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Comparing Health Care Provider-Perceived Barriers to Pediatric Palliative Care Fifteen Years Ago and Today

Journal title
Journal of palliative medicine
Publication year
2019
Author(s)
Bogetz, J. F.; Root, M. C.; Purser, L.; Torkildson, C.
Pages
145-151
Volume
22
Number
2

OBJECTIVE: This study examines health care provider perspectives about barriers to pediatric palliative care for seriously ill children 15 years after an initial study within the same academic health system. METHODS: Anonymous validated surveys were sent electronically to inpatient nursing unit distribution lists (n = 1315). Reminders were sent through e-mail twice over a two-month data collection period. RESULTS: Response rate was 20.9% (275/1315) with 45.2% of responses from critical care units and 21.6% from hematology/oncology units. Of the participants, 58.2% (n = 160) had >/=10 years nursing experience, 58.5% (n = 161) had one to five patients die in the past 12 months, and 50.2% (n = 138) had one to five patients receiving subspecialty pediatric palliative care in the past year. Approximately one-half of the participants reported 3 of 26 barriers listed on the study survey as frequently or almost always occurring, including (1) family preference for more life-sustaining treatment than staff (n = 177, 64.8%), (2) family not ready to acknowledge incurable condition (n = 175, 64.1%), and (3) parent discomfort with possibility of hastening death (n = 146, 53.7%). Study findings were similar between 2002 and 2017, particularly in the extremes of the most and least commonly cited barriers. CONCLUSIONS: Barriers to palliative care for hospitalized children persist and commonly include perceptions that families deny, prefer, or have discomfort with forgoing life-sustaining treatments. Increasingly, studies have shown that families can be simultaneously hopeful and aware of their child’s worsening health. Further palliative care education and research about these barriers and their impacts are necessary to support seriously ill children and their families.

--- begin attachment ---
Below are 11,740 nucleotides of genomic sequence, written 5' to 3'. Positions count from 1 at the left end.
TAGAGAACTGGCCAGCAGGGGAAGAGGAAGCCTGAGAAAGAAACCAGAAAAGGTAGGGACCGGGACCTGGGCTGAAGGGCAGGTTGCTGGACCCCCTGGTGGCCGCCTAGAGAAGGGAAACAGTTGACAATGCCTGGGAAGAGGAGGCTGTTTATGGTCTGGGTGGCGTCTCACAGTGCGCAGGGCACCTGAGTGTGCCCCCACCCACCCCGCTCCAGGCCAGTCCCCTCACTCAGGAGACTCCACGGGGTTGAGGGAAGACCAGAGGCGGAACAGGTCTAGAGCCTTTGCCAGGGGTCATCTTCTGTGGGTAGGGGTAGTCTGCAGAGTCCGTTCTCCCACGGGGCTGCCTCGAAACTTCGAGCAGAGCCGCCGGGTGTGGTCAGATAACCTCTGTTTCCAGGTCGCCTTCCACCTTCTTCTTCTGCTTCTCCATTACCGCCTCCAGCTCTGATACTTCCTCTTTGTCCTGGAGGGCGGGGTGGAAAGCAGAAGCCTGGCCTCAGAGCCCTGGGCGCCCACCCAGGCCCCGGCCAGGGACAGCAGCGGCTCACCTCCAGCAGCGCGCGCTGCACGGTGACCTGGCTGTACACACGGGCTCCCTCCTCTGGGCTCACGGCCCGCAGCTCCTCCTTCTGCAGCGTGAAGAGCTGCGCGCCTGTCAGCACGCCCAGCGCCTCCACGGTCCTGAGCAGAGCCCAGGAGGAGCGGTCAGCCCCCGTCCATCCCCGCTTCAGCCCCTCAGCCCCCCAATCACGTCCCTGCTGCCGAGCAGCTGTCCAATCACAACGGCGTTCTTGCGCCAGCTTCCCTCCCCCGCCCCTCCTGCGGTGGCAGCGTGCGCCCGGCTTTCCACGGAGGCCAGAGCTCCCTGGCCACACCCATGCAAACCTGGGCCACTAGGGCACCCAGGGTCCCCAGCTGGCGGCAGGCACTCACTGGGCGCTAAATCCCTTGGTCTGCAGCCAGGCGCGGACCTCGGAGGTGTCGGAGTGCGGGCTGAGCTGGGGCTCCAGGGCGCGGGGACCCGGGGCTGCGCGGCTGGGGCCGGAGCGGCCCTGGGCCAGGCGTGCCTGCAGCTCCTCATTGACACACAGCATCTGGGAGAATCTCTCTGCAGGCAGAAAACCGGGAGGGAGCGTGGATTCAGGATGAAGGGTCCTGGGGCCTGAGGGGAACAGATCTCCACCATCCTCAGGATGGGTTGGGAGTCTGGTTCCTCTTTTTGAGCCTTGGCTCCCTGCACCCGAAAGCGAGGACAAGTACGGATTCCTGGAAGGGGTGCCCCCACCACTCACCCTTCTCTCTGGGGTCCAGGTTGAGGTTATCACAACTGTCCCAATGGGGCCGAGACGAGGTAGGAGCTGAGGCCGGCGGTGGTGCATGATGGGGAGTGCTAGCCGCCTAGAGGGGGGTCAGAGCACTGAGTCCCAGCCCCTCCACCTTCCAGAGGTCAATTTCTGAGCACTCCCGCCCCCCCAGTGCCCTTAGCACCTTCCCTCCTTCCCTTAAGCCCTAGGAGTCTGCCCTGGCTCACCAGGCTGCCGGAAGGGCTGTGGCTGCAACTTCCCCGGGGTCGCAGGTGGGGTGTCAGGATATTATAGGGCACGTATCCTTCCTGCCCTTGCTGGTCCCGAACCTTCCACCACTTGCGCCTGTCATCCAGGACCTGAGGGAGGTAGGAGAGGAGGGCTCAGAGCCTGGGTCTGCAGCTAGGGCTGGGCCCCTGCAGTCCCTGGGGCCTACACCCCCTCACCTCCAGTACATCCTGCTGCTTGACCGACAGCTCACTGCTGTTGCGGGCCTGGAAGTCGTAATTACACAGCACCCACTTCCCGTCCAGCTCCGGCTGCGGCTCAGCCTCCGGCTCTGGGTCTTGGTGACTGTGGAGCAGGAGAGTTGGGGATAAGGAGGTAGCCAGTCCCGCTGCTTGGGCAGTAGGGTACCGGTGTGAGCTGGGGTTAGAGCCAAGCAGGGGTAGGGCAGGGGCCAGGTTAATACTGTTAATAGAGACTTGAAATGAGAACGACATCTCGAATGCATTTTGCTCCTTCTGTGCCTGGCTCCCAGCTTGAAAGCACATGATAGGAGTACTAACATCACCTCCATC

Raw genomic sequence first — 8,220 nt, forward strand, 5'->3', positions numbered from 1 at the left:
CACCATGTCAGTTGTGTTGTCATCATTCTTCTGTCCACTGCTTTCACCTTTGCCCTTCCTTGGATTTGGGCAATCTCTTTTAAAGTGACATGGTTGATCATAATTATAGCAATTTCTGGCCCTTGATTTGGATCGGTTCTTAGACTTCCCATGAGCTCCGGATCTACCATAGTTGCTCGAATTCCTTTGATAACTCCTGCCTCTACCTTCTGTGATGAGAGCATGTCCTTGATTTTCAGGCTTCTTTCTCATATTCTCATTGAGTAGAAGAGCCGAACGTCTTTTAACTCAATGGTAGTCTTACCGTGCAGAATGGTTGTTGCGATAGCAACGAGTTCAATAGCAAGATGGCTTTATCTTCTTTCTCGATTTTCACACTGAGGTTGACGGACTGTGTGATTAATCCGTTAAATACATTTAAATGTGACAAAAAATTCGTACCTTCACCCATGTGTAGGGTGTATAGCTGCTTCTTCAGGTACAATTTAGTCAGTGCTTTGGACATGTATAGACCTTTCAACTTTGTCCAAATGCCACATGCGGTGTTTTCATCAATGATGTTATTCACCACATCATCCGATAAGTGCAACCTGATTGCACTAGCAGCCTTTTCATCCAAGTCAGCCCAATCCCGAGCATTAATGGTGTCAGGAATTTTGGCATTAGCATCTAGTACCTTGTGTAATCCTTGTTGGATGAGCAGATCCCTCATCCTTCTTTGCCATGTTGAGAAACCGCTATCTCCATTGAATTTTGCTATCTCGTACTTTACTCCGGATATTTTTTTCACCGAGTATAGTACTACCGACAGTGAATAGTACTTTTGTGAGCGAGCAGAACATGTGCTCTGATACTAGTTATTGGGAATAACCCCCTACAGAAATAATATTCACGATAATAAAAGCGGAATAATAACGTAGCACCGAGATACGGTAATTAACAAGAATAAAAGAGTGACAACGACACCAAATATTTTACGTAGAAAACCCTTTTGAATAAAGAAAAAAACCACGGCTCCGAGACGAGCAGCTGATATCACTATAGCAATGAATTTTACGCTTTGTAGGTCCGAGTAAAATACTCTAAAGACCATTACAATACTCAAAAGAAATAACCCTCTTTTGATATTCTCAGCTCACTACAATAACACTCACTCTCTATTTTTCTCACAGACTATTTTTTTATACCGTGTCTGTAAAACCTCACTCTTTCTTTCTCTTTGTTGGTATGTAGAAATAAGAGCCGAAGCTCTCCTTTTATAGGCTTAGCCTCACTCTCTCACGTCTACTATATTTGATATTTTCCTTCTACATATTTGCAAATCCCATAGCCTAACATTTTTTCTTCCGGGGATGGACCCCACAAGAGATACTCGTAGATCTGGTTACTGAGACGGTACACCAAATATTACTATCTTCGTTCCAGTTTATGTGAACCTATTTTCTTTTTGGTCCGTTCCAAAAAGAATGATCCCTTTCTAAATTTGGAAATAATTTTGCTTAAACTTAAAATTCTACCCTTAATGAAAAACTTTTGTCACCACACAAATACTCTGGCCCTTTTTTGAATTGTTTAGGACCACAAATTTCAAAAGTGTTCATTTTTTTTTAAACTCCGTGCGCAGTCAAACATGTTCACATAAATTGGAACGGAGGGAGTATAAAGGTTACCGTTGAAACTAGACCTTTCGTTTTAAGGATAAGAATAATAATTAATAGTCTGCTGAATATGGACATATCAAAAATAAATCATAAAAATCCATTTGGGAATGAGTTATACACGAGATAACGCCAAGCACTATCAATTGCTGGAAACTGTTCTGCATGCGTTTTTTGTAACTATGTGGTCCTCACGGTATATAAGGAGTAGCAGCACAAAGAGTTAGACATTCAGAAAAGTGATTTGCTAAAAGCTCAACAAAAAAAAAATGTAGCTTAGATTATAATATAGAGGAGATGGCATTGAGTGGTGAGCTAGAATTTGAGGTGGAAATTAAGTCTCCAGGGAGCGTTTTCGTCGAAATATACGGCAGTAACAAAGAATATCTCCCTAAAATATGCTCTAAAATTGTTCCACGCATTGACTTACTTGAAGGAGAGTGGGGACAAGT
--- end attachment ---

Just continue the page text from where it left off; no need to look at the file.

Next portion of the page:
Research abstracts